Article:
A young woman, about to turn 18, wants to attend a renowned singing and dancing school but can't afford the tuition. She discovers that the school gives free tuition to students 15 and ... See full summary »
Sherry Conley, a street tough and cynical woman with an unhappy family background, is taken from prison to a hotel, where the DA tries to convince her to testify against a mobster. Sherry ... See full summary »
Edward G. Robinson,
A jade statue, the "missing lady", is stolen and its owner killed. Lamont Cranston, alias the Shadow, sets out to catch the killer but is blamed for the murders himself as each time he ... See full summary »
It's 1874 and the Texas Rangers have been reorganized. But Sam Bass has assembled a group of notorious outlaws into a gang the Rangers are unable to cope with. So the Ranger Major releases ... See full summary »
While Rusty Williams is away at college, he leaves his cousin, Shorty Williams, in charge of his large ranch. Shorty, more concerned with his prospecting ambitions, wanders into town ... See full summary »
In this 100% FICTIONAL film, in which no one plays "Self",Carol Lawrence (Gale Storm), an aspiring singer, goes to a new night club owned by Danny Warren (Phil Regan), whose father Daniel Warren (Russell Hicks (I)') doesn't approve of the club and wants Danny to join him in the family business. Carol is suspected of being a process server and is thrown out of the club. An extremely long arm of coincidence leads her to the elder Warren's office and he hires her as a process server. She returns but gets a singing job this time so foregoes serving the cease-and-desist notice. The Three Stooges are on hand as waiters and Connee Boswell, Louis Jordan, Will Osborne and Mary Treen provide the music and songs in addition to Gale Storm on "Oh, Buddy" and "On the Sunny Side of the Street." Written by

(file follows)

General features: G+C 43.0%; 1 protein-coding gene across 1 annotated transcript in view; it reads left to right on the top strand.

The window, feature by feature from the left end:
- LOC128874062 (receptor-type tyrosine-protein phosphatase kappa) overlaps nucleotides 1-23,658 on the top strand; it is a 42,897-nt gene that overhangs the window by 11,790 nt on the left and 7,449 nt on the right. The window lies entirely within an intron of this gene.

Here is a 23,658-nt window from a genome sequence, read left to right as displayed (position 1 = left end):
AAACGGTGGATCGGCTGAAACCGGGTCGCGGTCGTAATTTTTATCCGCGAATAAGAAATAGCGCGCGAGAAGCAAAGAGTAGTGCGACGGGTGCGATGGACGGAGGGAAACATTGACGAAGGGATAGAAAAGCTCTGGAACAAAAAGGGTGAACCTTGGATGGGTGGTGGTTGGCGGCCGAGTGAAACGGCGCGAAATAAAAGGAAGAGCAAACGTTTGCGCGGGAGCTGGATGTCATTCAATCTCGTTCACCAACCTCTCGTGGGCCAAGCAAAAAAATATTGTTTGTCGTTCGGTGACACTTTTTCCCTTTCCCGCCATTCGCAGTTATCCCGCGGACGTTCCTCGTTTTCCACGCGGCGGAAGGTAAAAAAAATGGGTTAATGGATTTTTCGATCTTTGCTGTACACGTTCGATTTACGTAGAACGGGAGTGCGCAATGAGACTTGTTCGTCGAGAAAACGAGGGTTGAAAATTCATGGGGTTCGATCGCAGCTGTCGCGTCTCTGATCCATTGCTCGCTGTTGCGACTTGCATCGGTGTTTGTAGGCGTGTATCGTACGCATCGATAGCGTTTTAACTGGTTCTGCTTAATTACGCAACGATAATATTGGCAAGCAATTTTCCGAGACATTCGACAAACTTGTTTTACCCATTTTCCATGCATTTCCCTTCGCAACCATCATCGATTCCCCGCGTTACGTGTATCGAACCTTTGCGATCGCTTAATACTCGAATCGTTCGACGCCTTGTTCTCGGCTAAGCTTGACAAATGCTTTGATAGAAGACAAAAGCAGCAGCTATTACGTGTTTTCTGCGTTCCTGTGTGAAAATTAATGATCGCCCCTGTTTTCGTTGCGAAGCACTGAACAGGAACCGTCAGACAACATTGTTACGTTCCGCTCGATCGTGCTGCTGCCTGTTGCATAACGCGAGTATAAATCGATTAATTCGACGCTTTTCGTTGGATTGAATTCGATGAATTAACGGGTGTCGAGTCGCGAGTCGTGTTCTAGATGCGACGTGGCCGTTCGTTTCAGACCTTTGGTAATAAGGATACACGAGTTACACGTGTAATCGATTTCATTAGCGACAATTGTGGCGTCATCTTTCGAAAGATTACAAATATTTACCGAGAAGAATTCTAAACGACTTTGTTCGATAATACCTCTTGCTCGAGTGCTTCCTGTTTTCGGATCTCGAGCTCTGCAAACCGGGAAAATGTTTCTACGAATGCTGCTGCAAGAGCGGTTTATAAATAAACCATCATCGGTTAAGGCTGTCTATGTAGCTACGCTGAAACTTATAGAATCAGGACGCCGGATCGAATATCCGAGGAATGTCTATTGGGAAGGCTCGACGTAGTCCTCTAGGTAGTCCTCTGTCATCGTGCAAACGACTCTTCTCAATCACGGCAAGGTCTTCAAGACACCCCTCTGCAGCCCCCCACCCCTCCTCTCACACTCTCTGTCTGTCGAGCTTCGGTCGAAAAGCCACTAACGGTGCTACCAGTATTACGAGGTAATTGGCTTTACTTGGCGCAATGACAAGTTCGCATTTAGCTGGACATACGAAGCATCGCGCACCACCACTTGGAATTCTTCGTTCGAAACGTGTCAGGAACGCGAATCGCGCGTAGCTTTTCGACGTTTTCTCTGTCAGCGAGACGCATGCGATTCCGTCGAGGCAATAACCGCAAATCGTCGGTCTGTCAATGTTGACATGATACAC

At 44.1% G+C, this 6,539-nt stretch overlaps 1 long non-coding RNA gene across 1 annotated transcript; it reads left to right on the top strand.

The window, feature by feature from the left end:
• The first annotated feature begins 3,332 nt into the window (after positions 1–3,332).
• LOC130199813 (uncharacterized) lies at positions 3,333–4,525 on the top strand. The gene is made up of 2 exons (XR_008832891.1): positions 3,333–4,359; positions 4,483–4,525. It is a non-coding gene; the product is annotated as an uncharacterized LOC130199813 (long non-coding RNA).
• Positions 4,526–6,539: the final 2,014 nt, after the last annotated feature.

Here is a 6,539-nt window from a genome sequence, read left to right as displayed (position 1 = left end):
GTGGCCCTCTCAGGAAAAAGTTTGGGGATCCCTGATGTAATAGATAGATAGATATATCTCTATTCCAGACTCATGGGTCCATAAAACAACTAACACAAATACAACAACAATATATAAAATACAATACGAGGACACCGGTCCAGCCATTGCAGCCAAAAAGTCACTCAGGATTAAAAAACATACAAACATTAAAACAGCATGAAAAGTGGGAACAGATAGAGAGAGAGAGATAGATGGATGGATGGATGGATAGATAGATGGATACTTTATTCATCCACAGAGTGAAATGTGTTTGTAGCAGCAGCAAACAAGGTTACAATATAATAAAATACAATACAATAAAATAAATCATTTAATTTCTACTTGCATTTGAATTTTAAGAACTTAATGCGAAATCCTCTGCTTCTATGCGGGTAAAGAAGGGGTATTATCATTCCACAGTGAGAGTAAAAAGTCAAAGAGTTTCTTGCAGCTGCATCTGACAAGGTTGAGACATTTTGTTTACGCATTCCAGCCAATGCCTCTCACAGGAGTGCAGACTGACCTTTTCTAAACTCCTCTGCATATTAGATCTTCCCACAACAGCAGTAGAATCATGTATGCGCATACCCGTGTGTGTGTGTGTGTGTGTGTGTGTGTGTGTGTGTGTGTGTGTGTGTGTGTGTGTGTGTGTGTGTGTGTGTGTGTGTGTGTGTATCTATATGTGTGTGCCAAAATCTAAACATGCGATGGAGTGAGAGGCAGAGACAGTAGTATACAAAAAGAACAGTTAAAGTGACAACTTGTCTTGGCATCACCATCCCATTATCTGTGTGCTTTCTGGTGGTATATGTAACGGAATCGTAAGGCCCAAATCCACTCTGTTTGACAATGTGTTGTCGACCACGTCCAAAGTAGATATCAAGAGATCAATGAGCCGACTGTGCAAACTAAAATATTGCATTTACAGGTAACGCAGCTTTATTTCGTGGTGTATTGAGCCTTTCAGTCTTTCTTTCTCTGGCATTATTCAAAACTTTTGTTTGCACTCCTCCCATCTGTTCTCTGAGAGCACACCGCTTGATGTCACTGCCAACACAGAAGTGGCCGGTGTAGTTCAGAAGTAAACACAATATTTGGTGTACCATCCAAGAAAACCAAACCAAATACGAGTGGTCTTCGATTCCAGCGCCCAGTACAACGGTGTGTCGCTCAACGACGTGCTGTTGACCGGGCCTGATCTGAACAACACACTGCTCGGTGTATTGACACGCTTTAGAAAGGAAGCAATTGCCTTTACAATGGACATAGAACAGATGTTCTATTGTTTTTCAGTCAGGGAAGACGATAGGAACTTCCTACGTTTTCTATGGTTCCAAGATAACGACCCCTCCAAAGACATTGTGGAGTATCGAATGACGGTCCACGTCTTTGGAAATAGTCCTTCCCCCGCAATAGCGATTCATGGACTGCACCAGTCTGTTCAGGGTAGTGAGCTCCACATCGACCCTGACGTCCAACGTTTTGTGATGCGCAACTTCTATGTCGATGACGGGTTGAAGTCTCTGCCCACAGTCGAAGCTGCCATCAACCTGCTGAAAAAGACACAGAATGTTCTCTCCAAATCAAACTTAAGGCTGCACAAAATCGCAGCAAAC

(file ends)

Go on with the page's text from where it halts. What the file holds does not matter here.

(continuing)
Les Adams <firstname.lastname@example.org>
Astonishing mish mash from Monogram ...is that tautology? BUT this pic is an excuse for Monogram to show off a huge new nightclub set they decided to build. Interspersed with quite funny 3 Stooges-on-loan-scenes and demented dance and comedy numbers, it all ends up in an avalanche of borrowed costumes, amateur 17 year olds in tuxedos and a barrage of swing noise. Louis Jordan is , as usual wild and rude, and Gale Storm is lovely, and Phil Regan is as usual competent.... BUT the Embassy Club as opened in this effervescent calamity must have seemed the utopia of white trash kitsch....and that is for the viewer, not the characters. So awful it is wonderful, with characters not seen in reels 1/2/3 who suddenly appear in a HUGE musical number as major input, THE SWING PARADE OF 1946 is wonderfully awful. I loved every mad misguided minute of it all, and so should you.
6 of 7 people found this review helpful.
Was this review helpful to you?